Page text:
Monday, October 26, 2009

U.S. v. Rivera-Alonzo (9th Cir. - Oct. 26, 2009)

Sometimes judges write an opinion so that it seems obviously correct, while relegating the only relevant discussion -- an analysis of the losing side's best argument -- to a footnote. That's what happens this morning.

Check out footnote four. Judge Randy Smith writes a good opinion, and I'm not saying that it's necessarily wrong. But defendant's best argument that he's entitled to a lesser included offense instruction is based on a previous Ninth Circuit case called Arnt -- a case that's not too different from the present one, and in which the court held that a lesser included offense instruction was required. And Judge Smith confines his discussion of this central case to a single footnote.

For good reason, since his attempts to distinguish this case are fairly lame.

Judge Smith first says that "[u]nlike Arnt, the present case does not involve a killing. Therefore, the constitutional concerns arising from a capital case [which Judge Smith discussed in the previous footnote] are not present in this case." That's true. But Arnt wasn't a capital case either, and held that even without those concerns, a lesser included offense instruction was still required. Moreover, not only does a "killing versus nonkilling" distinction not exist in any lesser included offense doctrine, but such a distinction would also be manifestly silly. So this purported distinction of Arnt clearly doesn't work.

Judge Smith's only other attempt to distinguish Arnt in the footnote asserts that "the jury in this case was not forced to choose between convicting Rivera of one offense supported by the record and acquitting him of everything. The district court instructed the jury on felony assault on a federal officer using a deadly weapon and felony assault of a federal officer involving physical contact, which carried a significantly less severe sentence. Thus, the jury was not precluded from reaching a compromise verdict supported by the record by the lack of instruction on a still less serious offense not supported by the record." True again, as far as it goes.

But this again utterly fails to distinguish Arnt, since the same was true in that case as well. Here, Rivera-Alonzo's jury could have found him of X (a greater offense; here, assault with a deadly weapon) or Y (a slightly lesser offense; here, assault with physical contact), but Rivera-Alonzo wanted them to be instructed on Z, an even lesser lesser-included offense than Y. Judge Smith says that you're not entitled to be instructed on Z because the jury can already acquit you of the greater offense X and convict you on Y -- which is exactly what transpired here.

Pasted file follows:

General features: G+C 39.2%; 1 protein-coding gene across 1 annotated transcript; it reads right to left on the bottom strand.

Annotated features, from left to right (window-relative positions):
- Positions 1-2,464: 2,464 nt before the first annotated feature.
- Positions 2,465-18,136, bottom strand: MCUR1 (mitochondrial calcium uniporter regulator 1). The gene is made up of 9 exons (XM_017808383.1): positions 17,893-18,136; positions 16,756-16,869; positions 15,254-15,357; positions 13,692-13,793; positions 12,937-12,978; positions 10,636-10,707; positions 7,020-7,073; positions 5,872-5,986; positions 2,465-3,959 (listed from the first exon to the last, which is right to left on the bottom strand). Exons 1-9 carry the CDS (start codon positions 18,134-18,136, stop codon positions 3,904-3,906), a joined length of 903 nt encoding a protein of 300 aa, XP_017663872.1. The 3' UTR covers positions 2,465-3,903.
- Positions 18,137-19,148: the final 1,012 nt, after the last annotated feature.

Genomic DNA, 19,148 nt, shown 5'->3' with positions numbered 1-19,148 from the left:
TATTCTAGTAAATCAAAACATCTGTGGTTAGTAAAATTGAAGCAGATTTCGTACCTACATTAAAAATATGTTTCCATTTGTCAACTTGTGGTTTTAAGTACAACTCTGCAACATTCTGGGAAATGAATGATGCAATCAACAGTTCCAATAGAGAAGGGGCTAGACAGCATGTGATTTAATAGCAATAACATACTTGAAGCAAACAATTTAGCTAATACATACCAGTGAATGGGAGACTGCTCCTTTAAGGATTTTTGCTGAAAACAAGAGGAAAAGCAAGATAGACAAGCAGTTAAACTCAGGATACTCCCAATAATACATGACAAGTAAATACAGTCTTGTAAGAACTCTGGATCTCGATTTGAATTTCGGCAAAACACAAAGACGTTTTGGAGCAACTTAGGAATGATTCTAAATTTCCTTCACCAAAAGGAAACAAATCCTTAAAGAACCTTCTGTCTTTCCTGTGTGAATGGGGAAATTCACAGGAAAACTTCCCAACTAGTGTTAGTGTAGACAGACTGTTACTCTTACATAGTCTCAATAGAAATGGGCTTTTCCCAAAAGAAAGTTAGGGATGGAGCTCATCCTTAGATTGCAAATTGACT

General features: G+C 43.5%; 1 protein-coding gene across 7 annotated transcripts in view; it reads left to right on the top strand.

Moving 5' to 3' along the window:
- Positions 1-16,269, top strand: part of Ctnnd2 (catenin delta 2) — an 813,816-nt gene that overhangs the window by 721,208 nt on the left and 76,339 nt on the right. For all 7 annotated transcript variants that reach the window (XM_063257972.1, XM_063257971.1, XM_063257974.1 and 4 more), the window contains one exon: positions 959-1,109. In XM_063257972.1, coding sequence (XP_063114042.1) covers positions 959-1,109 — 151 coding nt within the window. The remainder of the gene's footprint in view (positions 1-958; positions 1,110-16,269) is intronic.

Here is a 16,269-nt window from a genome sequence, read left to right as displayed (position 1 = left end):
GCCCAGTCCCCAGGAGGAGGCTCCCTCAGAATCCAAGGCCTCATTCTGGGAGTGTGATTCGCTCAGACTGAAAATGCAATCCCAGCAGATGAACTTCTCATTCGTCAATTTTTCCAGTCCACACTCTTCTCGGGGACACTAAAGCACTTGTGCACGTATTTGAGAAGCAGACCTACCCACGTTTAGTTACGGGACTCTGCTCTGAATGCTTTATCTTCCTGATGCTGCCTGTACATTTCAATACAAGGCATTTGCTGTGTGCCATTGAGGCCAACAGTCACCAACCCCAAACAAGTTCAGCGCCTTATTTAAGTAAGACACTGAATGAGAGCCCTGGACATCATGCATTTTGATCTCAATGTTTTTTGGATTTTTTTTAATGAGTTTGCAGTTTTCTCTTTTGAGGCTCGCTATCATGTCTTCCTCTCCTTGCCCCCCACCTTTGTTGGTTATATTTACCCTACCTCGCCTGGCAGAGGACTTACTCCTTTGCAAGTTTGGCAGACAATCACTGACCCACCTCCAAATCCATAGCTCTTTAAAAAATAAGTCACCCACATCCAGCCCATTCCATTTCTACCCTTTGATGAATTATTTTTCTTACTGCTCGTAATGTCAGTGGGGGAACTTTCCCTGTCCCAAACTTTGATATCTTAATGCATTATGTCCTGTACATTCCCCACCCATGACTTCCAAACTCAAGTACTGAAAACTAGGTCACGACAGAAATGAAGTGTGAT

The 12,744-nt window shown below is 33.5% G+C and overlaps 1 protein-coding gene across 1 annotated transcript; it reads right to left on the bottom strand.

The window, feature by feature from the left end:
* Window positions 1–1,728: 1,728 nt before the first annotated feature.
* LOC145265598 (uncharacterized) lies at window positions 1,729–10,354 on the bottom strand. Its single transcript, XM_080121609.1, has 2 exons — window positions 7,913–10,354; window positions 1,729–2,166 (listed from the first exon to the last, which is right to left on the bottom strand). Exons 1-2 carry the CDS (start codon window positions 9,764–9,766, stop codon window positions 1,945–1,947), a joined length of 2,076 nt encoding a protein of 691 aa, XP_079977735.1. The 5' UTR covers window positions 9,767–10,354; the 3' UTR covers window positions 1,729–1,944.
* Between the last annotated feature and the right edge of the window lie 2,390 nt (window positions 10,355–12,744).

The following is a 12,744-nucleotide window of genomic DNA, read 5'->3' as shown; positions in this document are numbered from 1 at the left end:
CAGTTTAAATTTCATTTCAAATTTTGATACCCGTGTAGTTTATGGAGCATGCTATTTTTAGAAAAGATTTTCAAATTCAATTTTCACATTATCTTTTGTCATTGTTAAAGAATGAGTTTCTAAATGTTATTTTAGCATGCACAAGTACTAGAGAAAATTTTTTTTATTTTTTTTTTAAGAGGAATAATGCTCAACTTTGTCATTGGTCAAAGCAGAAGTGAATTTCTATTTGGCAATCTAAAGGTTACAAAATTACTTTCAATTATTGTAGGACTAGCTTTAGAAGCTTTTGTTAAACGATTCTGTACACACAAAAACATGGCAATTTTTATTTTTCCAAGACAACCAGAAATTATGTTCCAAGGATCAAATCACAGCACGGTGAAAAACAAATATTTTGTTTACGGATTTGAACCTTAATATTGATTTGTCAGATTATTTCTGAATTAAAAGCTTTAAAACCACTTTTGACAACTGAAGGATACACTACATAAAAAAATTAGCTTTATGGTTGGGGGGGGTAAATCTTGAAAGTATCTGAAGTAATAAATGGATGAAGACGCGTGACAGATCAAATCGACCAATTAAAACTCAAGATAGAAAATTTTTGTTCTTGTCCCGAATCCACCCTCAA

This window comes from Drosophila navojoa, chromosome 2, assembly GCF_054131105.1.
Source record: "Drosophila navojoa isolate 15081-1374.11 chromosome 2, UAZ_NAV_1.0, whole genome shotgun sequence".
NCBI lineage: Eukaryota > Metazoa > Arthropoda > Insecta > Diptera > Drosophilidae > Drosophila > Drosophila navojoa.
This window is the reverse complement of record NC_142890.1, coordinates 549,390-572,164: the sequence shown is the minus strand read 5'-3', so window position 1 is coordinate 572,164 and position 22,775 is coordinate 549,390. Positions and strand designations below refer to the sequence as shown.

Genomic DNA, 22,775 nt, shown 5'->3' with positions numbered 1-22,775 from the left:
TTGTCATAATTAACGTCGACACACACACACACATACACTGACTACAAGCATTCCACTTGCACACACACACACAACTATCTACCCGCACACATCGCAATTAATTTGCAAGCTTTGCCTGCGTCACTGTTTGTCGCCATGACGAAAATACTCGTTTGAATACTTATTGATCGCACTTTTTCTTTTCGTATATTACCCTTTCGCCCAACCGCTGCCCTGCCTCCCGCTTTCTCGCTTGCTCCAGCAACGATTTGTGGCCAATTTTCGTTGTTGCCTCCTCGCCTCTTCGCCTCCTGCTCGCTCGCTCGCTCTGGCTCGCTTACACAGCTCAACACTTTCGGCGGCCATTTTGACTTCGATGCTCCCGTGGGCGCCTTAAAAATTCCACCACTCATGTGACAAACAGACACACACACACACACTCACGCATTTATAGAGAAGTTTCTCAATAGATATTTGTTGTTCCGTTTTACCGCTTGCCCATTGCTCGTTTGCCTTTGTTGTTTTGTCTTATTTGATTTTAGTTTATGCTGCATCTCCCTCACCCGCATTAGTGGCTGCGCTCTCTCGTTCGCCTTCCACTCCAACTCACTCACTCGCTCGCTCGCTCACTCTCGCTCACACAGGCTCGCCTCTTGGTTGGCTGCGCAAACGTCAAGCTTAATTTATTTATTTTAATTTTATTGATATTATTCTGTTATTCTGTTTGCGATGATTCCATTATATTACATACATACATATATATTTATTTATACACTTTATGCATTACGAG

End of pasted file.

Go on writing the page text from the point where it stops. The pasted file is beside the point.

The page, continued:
But that's exactly what transpired in Arnt too. There, Arnt was charged with murder (X, the greater offense) as well as voluntary manslaughter (Y, the lesser offense) and, as here, the jury acquitted on X but convicted on Y. But even though there were both X and Y, the Ninth Circuit still held that a lesser-included offense instruction was required on Z (involuntary manslaughter) in Arnt, for reasons that clearly belie Judge Smith's attempt to distinguish it.

That's it. That's what the footnote says. Two arguments that simply don't work.

Again, this is not to say that the present case is wrongly decided. It was indeed difficult to argue that a jury could rationally find Rivera-Alonzo guilty of simple assault but, on the facts presented at trial, acquit him of the greater offenses. But Judge Smith's purported distinctions of Arnt not only seem to me demonstrably wrong, but by relegating them to a footnote, it almost seems like Judge Smith knows they're wrong (or at least incredibly weak). And that the opinion will seem pretty clearly right as long as you respond to defendant's best argument in a part of the opinion that most people will skim over rather than respond to it directly.

This is also, I might add, how bad law gets created. By creating distinctions that make no sense (and that don't exist) in order to avoid doing the (admittedly hard) work necessary to rationalize precedent and come up with something coherent.

So the opinion sounds right. It sounds good. But there's something lurking here. Something that's not so good, that hurts more than helps, and that avoids doing the tough work which both the parties as well as precedent deserves.